Yet the relief is overwrought. At one point, a commissioner compared meeting those eight days of record demand to winning eight Super Bowls. Almost in the same breath, however, he thanked Air Products and Chemicals Inc. for temporarily turning off three plants to help when conditions were tight. Switching off factories to balance the grid doesn’t exactly seem like a touchdown.

Don’t get me wrong: Demand response is a powerful tool that is actually underutilized in Texas, especially with residential customers. ERCOT boasted that 500 megawatts of demand came off Monday after it issued its call for conservation. That’s useful, no doubt, but less than 1% of peak demand. A formalized system of payments for turning up those thermostats or cooling homes in the morning when more generation capacity is available would surely require a bigger effort. Linked with this is a broader failure in terms of encouraging efficiency, something on which Texas scores relatively poorly. While Governor Greg Abbott hails interruptible crypto-mining as a savior for Texas’ grid — a dubious proposition on its own — grants for heat pumps and insulation would do more to take pressure off the grid.

While wind power’s cycles up and down are well understood — hence ERCOT’s planning scenarios — this week has shown that sharp declines can, in conjunction with other problems, push the grid to the edge. Yet the timing of this week’s lulls suggests a ready solution in the form of more solar power, which peaks around lunchtime, and batteries, which can cover generation shortfalls for several hours.

As things stand in Texas, the penetration of renewable power, which tends to reduce electricity costs, means that even tight markets like this week’s, with their attendant price spikes, aren’t enough to encourage building a lot of new gas-fired peaker plants. The queue of proposed generation capacity in Texas consists overwhelmingly of solar and wind projects, as well as batteries. Texas could help make the most of these by building more transmission lines from sunny, windy, remote areas, as it has done already with the so-called CREZ lines linking wind turbines in the Panhandle and West Texas to cities. And it is well past time for Texas to connect its grid with neighboring ones to reap the full benefit of the insurance a bigger grid can provide.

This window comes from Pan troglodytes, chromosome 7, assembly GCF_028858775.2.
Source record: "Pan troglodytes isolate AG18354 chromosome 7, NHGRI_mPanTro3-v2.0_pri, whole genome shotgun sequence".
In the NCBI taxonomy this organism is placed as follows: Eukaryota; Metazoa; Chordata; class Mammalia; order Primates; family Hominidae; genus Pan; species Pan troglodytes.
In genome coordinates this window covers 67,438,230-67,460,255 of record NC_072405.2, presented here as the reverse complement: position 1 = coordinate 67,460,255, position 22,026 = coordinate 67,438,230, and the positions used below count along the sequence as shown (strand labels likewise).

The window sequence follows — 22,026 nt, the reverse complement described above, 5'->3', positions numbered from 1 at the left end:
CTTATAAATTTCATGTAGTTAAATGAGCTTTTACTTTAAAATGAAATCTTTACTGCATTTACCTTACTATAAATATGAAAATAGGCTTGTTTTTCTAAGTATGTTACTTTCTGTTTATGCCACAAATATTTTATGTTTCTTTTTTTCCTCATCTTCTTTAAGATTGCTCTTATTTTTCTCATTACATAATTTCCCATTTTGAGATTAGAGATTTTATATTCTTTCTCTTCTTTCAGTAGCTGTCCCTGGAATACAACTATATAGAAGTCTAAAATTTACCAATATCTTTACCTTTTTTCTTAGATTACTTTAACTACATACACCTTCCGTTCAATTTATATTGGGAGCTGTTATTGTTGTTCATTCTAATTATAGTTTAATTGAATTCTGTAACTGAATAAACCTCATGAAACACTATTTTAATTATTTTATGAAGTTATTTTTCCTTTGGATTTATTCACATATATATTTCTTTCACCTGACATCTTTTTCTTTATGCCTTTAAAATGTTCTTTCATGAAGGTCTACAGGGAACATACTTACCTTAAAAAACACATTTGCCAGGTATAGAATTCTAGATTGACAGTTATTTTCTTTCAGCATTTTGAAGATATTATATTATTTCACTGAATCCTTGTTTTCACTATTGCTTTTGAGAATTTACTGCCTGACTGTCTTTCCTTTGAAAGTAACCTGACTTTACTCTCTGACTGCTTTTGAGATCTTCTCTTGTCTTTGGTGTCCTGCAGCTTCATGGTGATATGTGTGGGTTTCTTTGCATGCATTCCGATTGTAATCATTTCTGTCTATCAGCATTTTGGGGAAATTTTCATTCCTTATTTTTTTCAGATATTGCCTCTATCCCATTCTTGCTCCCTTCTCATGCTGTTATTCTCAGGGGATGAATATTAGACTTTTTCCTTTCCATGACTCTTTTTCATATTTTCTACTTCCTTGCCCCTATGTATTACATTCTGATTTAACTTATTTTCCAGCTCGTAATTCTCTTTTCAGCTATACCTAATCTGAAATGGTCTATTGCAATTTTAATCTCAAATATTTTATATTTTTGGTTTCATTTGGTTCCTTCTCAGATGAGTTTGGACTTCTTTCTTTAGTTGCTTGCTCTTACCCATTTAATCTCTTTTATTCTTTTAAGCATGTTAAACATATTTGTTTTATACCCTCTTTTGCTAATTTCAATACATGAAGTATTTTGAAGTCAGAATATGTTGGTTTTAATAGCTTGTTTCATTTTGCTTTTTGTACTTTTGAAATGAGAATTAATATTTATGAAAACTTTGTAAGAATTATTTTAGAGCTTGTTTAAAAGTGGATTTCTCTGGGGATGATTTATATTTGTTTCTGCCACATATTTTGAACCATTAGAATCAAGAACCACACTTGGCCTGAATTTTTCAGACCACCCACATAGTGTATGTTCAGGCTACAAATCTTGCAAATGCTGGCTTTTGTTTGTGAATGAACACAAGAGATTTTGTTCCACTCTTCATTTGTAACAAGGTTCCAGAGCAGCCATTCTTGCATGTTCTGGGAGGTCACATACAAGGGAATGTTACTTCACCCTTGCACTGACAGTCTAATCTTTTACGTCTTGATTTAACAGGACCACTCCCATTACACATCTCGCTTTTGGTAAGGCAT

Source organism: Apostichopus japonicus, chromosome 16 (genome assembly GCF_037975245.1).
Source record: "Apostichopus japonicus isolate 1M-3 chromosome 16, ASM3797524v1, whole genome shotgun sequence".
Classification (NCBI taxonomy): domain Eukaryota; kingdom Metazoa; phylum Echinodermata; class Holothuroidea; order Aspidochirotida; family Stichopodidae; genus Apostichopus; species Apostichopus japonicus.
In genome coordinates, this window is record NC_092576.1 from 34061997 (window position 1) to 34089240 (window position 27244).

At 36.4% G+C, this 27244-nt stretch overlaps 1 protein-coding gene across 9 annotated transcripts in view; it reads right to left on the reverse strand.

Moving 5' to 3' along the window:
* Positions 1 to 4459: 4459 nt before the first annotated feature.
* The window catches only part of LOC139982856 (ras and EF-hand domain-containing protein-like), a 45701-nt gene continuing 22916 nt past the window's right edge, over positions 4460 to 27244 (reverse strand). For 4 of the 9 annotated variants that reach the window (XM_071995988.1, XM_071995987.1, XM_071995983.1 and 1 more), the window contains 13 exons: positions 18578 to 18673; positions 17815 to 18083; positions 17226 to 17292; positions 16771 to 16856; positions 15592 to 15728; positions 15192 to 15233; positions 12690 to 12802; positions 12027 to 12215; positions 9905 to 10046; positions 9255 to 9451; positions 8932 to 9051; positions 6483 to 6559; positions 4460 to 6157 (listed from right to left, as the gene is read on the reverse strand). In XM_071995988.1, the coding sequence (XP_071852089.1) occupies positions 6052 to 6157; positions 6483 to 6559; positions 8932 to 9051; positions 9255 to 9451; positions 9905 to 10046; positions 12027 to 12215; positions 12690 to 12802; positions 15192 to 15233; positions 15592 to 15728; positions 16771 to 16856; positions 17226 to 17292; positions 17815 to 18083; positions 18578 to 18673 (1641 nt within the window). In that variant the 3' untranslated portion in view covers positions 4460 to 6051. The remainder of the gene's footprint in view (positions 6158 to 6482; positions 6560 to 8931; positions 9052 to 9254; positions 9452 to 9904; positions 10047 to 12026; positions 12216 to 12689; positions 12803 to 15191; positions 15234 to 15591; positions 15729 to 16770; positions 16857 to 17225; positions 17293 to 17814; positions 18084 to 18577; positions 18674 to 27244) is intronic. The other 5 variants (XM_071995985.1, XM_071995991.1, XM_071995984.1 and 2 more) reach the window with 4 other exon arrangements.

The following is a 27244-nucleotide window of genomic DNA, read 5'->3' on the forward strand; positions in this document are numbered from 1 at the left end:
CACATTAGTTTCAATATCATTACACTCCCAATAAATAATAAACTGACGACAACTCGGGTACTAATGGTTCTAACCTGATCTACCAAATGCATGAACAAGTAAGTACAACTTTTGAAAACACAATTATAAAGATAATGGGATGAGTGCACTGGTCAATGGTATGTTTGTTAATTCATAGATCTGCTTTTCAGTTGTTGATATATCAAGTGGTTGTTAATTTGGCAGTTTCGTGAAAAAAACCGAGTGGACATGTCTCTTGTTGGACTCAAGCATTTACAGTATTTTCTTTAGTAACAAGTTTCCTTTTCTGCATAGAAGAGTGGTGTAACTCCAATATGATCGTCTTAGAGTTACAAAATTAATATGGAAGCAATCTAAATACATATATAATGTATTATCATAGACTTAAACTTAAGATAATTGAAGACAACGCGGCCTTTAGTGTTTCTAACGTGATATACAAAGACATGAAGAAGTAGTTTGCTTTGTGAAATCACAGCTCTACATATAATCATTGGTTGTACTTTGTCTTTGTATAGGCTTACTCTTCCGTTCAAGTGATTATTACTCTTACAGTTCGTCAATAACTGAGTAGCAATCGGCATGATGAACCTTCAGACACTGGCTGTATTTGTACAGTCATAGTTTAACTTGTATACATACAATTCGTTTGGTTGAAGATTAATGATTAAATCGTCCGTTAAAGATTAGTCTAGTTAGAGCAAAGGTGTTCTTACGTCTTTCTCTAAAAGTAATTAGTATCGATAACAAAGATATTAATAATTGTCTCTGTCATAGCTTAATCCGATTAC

The need for that insurance will keep growing. The specter hanging over this week’s near miss, as well as the catastrophe of Uri, is climate change. The great challenge of this age is to refashion our energy systems to be both sustainable and reliable in extreme weather. Scraping by during the dog days isn’t enough. We have to try to keep those dog days from getting worse. 

More from other writers at Bloomberg Opinion:

• When the Weather Is Hot Enough To Kill: Fickling & Pollard

• European Drought Delivers an Energy Gift to Putin: Javier Blas

• UK Energy Crisis Is an Opportunity for Batteries: Liam Denning

This column does not necessarily reflect the opinion of the editorial board or Bloomberg LP and its owners.

Liam Denning is a Bloomberg Opinion columnist covering energy and commodities. A former investment banker, he was editor of the Wall Street Journal’s Heard on the Street column and a reporter for the Financial Times’s Lex column.